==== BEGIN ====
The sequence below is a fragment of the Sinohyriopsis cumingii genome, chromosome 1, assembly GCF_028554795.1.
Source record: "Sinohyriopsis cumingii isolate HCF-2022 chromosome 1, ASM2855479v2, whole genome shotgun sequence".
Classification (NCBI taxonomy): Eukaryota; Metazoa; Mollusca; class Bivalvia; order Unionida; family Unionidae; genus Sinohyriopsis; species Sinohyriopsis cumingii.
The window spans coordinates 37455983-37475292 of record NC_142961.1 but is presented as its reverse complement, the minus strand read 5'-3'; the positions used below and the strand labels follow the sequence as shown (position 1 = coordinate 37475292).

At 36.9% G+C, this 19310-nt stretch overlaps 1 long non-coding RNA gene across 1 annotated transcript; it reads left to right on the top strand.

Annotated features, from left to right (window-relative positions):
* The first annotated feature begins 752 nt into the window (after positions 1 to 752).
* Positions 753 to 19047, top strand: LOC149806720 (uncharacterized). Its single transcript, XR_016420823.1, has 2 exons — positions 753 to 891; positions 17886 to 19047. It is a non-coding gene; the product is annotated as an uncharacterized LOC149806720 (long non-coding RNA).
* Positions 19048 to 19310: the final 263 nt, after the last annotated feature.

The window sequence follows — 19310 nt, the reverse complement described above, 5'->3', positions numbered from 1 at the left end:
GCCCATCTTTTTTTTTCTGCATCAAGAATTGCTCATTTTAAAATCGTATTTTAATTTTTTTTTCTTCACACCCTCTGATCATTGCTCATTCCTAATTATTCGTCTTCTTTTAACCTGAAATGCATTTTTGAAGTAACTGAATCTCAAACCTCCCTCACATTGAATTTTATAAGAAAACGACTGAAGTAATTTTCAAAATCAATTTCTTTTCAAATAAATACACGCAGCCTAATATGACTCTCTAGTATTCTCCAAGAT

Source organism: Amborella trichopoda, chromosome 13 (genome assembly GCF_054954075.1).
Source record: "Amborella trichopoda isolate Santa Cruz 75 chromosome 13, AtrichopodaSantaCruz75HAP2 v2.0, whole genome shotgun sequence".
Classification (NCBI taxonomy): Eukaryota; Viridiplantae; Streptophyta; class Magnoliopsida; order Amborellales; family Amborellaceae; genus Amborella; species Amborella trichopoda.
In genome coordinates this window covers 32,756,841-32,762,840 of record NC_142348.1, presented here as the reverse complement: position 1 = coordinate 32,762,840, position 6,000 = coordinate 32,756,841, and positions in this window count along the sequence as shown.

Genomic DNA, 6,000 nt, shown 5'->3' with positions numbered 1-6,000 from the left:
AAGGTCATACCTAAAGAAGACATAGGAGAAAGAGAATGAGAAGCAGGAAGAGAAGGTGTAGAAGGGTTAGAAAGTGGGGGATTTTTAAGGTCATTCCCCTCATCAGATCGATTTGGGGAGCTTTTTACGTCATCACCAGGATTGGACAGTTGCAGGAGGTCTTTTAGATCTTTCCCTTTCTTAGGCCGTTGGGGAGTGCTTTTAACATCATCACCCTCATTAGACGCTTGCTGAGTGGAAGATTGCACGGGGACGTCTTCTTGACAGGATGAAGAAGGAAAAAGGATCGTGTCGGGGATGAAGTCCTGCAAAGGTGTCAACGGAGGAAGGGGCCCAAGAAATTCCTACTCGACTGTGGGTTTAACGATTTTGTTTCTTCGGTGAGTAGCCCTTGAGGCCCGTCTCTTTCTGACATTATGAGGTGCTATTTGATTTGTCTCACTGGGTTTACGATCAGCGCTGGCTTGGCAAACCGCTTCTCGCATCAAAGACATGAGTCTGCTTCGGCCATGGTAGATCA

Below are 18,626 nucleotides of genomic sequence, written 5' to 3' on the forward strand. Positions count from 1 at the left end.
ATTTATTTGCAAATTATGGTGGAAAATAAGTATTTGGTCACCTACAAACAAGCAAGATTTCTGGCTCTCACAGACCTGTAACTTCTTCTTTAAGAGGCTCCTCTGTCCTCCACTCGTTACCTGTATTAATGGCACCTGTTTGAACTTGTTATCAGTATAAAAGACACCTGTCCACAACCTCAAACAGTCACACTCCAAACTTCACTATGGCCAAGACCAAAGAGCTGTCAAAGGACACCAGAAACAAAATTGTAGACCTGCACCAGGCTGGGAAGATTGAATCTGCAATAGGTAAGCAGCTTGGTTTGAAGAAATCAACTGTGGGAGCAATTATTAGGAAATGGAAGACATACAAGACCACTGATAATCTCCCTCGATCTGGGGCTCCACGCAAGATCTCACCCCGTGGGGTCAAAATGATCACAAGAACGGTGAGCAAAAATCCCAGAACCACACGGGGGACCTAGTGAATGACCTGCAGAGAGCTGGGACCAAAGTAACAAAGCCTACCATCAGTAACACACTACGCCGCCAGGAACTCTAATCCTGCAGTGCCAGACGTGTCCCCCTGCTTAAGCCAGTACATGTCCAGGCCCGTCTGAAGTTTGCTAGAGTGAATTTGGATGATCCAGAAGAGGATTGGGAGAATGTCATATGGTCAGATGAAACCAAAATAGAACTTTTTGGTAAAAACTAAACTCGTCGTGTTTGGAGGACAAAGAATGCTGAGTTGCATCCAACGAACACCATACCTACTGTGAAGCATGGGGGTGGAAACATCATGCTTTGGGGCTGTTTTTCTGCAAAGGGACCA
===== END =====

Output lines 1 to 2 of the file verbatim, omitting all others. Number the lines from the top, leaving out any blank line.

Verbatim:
The sequence below is a fragment of the Sinohyriopsis cumingii genome, chromosome 1, assembly GCF_028554795.1.
Source record: "Sinohyriopsis cumingii isolate HCF-2022 chromosome 1, ASM2855479v2, whole genome shotgun sequence".